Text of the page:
Choroidal Neovascular Membrane
neovascular membrane (CNVM) is a problem that is related to a wide
variety of retinal diseases, but is most commonly linked to age-related
macular degeneration. With CNVM, abnormal blood vessels stemming from
the choroid (the blood vessel-rich tissue layer just beneath the retina)
grow up through the retinal layers. Imagine the abnormal blood vessels
as weeds creeping up through the cracks of a sidewalk. These new vessels
are very fragile and break easily, causing blood and fluid to pool
within the layers of the retina.
As the vessels leak, they
disturb the delicate retinal tissue, causing the vision to deteriorate.
The severity of the symptoms depends on the size of the CNVM and its
proximity to the macula. Patient's symptoms may be very mild such as a
blurry or distorted area of vision, or more severe, like a central blind
SIGNS AND SYMPTOMS
• Blurred, grayed-out
• Distorted vision
• Central blind spot
A simple vision test called an Amsler Grid should always be
done first for patients who notice a problem with their central vision.
This test provides the retina doctor with vital information about the
location and severity of the problem. CNVM is usually difficult to
diagnose by simply looking at the retina with an ophthalmoscope. A
special dye test called a fluorescein angiogram is used to study the
circulation of the retina and show areas of leaking blood vessels.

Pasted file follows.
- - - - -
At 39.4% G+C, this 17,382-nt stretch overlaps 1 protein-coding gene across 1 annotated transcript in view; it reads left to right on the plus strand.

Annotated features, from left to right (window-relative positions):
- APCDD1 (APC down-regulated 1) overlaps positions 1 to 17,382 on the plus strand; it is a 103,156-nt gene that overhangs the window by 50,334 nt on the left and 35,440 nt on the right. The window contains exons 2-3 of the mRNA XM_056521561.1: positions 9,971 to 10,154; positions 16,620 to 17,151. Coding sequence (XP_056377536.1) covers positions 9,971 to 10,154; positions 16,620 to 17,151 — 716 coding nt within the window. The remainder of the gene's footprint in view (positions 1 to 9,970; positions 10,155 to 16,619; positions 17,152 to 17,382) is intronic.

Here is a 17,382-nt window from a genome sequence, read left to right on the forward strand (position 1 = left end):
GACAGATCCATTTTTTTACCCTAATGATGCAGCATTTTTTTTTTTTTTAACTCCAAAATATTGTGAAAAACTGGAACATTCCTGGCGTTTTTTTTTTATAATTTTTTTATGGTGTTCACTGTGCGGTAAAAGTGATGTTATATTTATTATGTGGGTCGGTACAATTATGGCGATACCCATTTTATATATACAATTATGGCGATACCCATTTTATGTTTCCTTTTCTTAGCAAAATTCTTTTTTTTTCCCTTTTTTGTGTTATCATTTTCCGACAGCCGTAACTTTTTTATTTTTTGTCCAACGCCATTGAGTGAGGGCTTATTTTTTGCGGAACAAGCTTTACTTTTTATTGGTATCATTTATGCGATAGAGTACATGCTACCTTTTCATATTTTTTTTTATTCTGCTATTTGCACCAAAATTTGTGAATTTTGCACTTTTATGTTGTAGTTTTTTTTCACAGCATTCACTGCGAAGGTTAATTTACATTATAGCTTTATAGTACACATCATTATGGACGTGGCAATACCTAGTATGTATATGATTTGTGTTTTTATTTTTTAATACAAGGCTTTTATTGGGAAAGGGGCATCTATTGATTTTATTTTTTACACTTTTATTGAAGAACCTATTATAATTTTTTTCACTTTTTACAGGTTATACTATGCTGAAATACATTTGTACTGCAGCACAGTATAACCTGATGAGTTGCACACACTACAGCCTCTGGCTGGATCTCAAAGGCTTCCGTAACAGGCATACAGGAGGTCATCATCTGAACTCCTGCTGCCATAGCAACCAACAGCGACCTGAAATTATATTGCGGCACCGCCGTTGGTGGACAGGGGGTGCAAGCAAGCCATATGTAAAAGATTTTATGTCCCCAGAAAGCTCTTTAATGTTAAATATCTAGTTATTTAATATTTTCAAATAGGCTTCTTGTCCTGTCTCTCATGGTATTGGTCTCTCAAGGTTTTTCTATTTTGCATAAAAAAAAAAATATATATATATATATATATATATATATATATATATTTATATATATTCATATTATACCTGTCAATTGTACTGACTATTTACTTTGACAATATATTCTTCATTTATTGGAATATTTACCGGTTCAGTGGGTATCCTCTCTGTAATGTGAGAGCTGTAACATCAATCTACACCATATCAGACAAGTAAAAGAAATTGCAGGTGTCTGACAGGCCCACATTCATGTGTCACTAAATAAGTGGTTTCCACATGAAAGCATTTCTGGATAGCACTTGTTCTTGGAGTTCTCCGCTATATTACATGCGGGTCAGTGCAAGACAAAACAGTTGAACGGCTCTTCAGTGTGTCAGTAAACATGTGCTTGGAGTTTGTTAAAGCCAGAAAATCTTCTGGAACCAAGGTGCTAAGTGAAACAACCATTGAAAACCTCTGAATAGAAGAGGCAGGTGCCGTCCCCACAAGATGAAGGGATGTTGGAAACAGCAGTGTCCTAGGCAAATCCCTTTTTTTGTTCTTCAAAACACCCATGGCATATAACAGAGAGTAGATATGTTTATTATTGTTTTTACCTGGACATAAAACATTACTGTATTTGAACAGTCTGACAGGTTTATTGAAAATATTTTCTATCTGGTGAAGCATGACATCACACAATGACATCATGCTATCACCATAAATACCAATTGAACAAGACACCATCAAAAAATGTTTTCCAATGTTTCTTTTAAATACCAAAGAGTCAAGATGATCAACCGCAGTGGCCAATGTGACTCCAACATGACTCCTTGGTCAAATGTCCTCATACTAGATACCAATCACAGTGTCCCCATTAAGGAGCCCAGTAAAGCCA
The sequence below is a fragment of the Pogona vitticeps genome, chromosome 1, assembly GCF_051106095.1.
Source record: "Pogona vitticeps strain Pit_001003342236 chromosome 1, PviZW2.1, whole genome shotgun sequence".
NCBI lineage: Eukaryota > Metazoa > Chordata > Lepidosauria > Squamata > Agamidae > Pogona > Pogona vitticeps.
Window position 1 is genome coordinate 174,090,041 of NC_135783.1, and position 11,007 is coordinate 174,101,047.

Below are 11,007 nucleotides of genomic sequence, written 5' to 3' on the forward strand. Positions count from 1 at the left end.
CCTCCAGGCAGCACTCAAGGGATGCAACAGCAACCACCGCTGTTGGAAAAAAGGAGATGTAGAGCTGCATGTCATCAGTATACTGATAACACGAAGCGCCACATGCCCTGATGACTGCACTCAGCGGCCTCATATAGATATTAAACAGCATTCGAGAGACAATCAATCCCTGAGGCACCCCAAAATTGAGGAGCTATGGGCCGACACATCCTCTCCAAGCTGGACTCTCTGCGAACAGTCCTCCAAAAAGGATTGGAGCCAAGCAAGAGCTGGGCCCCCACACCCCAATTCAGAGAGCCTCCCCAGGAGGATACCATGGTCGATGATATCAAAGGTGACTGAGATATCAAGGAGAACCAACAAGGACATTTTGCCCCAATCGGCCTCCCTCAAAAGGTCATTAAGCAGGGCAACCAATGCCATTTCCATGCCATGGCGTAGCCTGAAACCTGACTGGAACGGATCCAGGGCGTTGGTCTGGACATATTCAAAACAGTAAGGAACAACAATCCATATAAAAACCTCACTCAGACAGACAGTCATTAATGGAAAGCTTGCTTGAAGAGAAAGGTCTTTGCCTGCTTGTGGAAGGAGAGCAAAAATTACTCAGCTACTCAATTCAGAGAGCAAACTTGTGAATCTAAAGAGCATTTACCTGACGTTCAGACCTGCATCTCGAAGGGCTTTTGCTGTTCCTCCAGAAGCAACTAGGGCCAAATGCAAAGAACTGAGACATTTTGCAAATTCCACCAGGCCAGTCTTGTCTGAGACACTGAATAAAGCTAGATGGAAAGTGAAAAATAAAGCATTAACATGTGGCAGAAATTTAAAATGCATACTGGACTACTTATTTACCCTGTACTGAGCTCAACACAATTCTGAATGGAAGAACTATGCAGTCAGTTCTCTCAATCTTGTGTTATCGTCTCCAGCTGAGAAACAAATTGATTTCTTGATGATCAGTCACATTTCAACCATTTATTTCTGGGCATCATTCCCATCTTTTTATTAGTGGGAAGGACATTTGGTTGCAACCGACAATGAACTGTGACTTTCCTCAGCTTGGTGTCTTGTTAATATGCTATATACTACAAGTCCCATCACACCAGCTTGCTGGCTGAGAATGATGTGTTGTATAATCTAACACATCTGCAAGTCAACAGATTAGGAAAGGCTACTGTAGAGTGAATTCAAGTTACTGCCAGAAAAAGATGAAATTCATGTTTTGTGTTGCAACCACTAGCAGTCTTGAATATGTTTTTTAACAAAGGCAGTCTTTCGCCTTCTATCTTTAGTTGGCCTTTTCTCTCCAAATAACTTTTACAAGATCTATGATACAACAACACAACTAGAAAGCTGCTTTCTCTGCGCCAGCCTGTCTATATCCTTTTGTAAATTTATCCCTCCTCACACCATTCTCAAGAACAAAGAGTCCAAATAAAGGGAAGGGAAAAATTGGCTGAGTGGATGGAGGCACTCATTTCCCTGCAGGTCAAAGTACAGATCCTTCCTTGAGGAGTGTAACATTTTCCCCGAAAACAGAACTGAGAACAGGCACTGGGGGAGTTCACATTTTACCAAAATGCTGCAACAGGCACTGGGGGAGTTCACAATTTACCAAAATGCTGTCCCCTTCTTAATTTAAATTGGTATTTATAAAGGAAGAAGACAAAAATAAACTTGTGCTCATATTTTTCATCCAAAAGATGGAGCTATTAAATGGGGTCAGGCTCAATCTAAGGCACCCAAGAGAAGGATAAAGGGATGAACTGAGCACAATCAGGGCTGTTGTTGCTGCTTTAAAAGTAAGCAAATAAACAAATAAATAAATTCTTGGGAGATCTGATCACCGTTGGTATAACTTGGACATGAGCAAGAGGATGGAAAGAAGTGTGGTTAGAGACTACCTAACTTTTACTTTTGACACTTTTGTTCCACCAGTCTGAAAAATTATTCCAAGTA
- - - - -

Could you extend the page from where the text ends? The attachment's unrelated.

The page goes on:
The appropriate treatment is dependent on
several factors such as: size and location of the membrane and the
amount of time that passed since the symptoms first began. If the CNVM
is small, compact, and caught very early, a delicate surgery called a
sub-foveal excision can be performed to remove it. This procedure has
the most risk but also offers the patient the best possibility of visual
Laser photocoagulation, a procedure that seals
leaking blood vessels, is the simplest and most common treatment for
CNVM. It is reserved for patients with bleeding outside of the central
retina because it creates a scar that affects the vision. Treating the
retina with laser gives the surgeon the most control over placement and
size of the scar. Allowing an undiagnosed leak to resolve on its own
usually causes a much more devastating affect on the vision.
Unfortunately, for some patients, no treatment is appropriate. All
patients with CNVM should monitor their vision with an Amsler Grid and
report any changes to their retinal doctor immediately.